Touch of warmth is an art installation placed in multiple cities around the world, enabling people to give and receive warmth from one other.
We aim to place an internet-connected
wall installation in popular public spaces in 6 big cities. These walls would be open for the public to touch.
Tarika Jain | Kavinish Panther | Eileen Wang | Rahul Sekar
LEDs light up in
sequence to show
that the heat is being
recorded and received
(via heating element in the wall communicating someone else’s recorded body temperature)
The heat source’s country flag lights up
It will, therefore, invite a range of communities to share their body warmth by the touch of a hand and their warmth would be recorded as an analog value which would be received by another human in a different part of the world.
We want to collect and share as much warmth feedback as possible, so it is important to place the wall in a highly foot-trafficked place and therefore places like Times Square.
Visual cues such as the brick texture and copper patches on the wall will also be present on the ground, leading people to approach and engage with the installation to seek comfort.
1. The visitor of the installation will place a hand on the copper plate labeled "Send Warmth!" on the wall.
2. While the warmth of the visitor's palm is being recorded, a series of LED lights light up from above the copper plate, indicating that recording is in progress. The LED lights will light up in the direction of the second copper plate (receiving end), where the visitor can feel the warmth of another's hand.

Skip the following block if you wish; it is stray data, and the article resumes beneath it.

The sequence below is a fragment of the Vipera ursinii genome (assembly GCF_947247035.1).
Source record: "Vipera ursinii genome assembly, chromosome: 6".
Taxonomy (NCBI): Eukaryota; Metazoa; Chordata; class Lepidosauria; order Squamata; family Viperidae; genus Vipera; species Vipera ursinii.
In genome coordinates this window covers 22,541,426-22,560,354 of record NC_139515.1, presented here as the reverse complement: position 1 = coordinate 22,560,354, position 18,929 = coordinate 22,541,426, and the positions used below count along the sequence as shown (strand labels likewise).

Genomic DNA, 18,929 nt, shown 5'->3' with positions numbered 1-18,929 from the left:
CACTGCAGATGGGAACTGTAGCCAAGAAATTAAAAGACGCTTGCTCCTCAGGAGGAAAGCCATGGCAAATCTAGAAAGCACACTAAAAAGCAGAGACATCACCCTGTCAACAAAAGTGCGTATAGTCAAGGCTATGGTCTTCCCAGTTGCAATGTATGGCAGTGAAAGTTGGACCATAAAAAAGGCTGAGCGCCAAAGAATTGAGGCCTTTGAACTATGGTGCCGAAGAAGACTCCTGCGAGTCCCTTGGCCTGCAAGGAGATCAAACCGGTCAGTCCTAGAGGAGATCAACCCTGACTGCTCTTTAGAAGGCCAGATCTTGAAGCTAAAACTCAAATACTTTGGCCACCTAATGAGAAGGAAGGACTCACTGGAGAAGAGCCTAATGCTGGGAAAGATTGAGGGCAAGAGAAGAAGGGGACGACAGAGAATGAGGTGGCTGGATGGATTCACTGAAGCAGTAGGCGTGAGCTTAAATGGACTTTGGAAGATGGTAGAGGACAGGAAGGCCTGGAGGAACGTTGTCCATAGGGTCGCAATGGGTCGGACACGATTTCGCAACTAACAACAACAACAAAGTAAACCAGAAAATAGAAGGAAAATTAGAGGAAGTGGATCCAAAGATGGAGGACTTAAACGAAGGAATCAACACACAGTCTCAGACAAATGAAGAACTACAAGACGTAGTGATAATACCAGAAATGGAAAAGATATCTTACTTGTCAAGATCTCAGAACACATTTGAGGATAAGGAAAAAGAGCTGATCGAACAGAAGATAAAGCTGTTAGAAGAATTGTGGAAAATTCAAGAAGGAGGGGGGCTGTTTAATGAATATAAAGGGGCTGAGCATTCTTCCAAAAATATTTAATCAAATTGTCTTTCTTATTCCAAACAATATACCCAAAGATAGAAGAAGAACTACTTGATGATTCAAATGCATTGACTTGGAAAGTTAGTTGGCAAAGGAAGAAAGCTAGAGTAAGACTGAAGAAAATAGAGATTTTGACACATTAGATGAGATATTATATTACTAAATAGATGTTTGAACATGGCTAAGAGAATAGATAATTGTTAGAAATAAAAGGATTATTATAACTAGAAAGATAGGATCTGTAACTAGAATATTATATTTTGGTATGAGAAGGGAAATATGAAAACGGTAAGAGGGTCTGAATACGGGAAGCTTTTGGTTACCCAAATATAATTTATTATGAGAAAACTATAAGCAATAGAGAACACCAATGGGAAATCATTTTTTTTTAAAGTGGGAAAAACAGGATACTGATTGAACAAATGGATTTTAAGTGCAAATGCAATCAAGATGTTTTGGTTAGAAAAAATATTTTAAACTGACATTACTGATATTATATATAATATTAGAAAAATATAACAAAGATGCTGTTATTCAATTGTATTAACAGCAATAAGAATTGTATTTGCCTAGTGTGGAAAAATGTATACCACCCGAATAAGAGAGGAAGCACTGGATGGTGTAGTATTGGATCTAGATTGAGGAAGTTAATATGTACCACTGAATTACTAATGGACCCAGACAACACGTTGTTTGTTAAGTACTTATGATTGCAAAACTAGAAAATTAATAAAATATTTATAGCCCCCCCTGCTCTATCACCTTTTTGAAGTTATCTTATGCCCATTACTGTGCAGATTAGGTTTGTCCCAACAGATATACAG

3. The warmth will be present for 1 minute. While the copper plate is warmed, a neopixel above will show the colors of the flag from which the warmth is from.
Foamcore wall with imbedded copper plates
connected to FSR touch sensor(recording side) and 12V Peltier(receiving side), 6 LEDs and a Neopixel
All components are connected in a 2 part circuit
containing 2 particle argon boards behind the wall.
The peltier (heating source) would randomly select a temperature stored in the cloud and set it as its target temperature for every time a person interacts with the wall.
It will then use a PID(Proportional, Integral, Derivative) algorithm that is connected to the peltier function in the code to get the peltier temperature from room temperature/current temperature to the target temperature by constantly correcting the error between the initial and target value.
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